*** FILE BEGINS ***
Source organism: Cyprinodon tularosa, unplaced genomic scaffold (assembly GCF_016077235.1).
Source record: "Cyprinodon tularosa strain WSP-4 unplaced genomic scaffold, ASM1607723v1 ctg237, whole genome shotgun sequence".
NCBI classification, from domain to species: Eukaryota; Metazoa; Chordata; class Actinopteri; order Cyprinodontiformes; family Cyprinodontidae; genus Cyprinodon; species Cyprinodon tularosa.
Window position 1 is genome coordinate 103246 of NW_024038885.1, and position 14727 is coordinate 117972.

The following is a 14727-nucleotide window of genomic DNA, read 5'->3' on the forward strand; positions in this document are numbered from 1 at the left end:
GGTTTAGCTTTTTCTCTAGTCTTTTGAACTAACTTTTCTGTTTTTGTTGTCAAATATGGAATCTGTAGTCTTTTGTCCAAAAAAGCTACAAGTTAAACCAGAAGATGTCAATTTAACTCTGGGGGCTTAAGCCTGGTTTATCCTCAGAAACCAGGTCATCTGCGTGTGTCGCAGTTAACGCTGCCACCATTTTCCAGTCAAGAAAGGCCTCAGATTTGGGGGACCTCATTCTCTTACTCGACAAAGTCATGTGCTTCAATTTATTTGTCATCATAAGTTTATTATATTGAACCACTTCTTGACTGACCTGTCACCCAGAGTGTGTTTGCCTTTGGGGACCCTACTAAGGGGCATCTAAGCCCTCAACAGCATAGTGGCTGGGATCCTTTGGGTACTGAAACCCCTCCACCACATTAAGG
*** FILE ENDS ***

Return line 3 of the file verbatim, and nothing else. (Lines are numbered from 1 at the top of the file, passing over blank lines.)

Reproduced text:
NCBI classification, from domain to species: Eukaryota; Metazoa; Chordata; class Actinopteri; order Cyprinodontiformes; family Cyprinodontidae; genus Cyprinodon; species Cyprinodon tularosa.